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BC Politics
BC Election 2013

The Day a Legislator Tried to Do Away with Sex

Socred Agnes Kripps hated 'that nasty little three-letter word.' First of 'Some Honourable Members,' our new daily series.

Tom Barrett 16 Apr

Find Tyee election reporting team member and contributing editor Tom Barrett's previous Tyee articles here. Find him on Twitter or email him here.

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Some Honourable Members, a series of vignettes of shame throughout BC political history, starts today on The Tyee and runs through election day. Illustration by Jessie Donaldson.

[Editor's note: With hundreds of legislative contenders competing in our quadrennial Democratic Games, The Tyee offers the first in a series of vignettes depicting some of the more dubious moments in B.C.'s political past. Watch for these daily heritage moments, brought to you by veteran muckrakers Tom Barrett and Tom Hawthorn, each day 'til election day. Inevitably, most of those bidding for our votes will wake up on May 15 as just one more Honourable Member for Palookaville. To these losers we say: nice try. To the winners we say: pay close attention to these stories. This could happen to you.]

As the paisley-patterned '60s cast their swinging spell upon the world, the B.C. Social Credit party stood ready to repel the sexual revolutionaries at the gates.

Their shock troops were the Socred Women's Auxiliary, the bedrock of the party and a perennial source of cheap laughs for the big-city media. Urban sophisticates might chuckle when WA members demanded the government circumcise rapists, but the party faithful knew what the ladies were talking about.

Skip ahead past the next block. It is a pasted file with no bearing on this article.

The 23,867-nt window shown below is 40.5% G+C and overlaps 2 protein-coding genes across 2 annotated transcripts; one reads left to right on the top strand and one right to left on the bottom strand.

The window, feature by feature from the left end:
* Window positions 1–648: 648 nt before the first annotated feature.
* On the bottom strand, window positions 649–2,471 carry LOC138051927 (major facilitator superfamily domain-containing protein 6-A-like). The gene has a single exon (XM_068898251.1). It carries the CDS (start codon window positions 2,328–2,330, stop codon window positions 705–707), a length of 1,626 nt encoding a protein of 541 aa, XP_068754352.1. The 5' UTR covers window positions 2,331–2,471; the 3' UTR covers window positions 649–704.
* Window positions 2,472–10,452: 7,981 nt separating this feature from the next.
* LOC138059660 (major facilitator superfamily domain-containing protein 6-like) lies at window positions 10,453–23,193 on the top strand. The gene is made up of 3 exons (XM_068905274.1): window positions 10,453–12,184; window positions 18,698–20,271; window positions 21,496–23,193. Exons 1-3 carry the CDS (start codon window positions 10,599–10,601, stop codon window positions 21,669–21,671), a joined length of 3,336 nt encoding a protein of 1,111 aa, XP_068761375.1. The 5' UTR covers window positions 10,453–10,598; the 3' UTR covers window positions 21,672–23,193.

But no one knew what Socred backbencher Agnes Kripps was talking about on Feb. 19, 1970, when she rose in the house to say she hated sex.

Not the act, as it turned out, but the word: "That nasty little three-letter word," she said, "carries with it a stigma and a distorted connotation. That word, Mr. Speaker, can have 100 different meanings to 100 different people, and while we all spell it the same way, there the similarity ends."

After a quick dip onto the Oxford Dictionary for the etymology of the term, Kripps revealed that "today, sex is still a confused word."

As honourable members snickered, she ploughed on: "Because so many shades of meaning have been written into the word, I have come to hate it, and I propose" -- more laughter from MLAs threw her off for a second here -- "I hate the word sex, and I propose that we throw it out of the vocabulary of education.

"Let's find a substitute and start all over again."

As elected representatives chorused "No! No!" Kripps confided, "Mr. Speaker, I didn't know I was going to be the one blushing."

She then offered a substitute.

"Let's call it... listen carefully now, let's call it, for example, BOLT. That stands for... Biology on Life Today: B-O-L-T."

As MLAs collapsed in mirth, Kripps explained that BOLT was "just an example. You may have other words that you would like to use."

Added Kripps: "By eliminating the word sex and replacing it with BOLT or any other word -- any other word -- we will remove the blindfolds, the smirks, the embarrassment and, above all, the ignorance."

"Call it Social Credit," smirked one member.

As the house dissolved into hysterics, Kripps called on the Speaker to restore order: "Mr. Speaker, would you please break your gavel. Thank you." (That's the official Hansard version. Other accounts insist she said: "Mr. Speaker, won't you please bang that thing of yours on the table?")

It was left to the next speaker, Socred MLA Herb Capozzi, to wrap things up. "On behalf of all of us," he said, "I would certainly welcome you, Mr. Speaker, to our bolt new world and I will certainly say that, if nothing else, she had everyone bolt upright in their chairs."

Sadly, Kripps's recommendation would go unheeded. BOLT, it seems, wasn't better than sex.  [Tyee]

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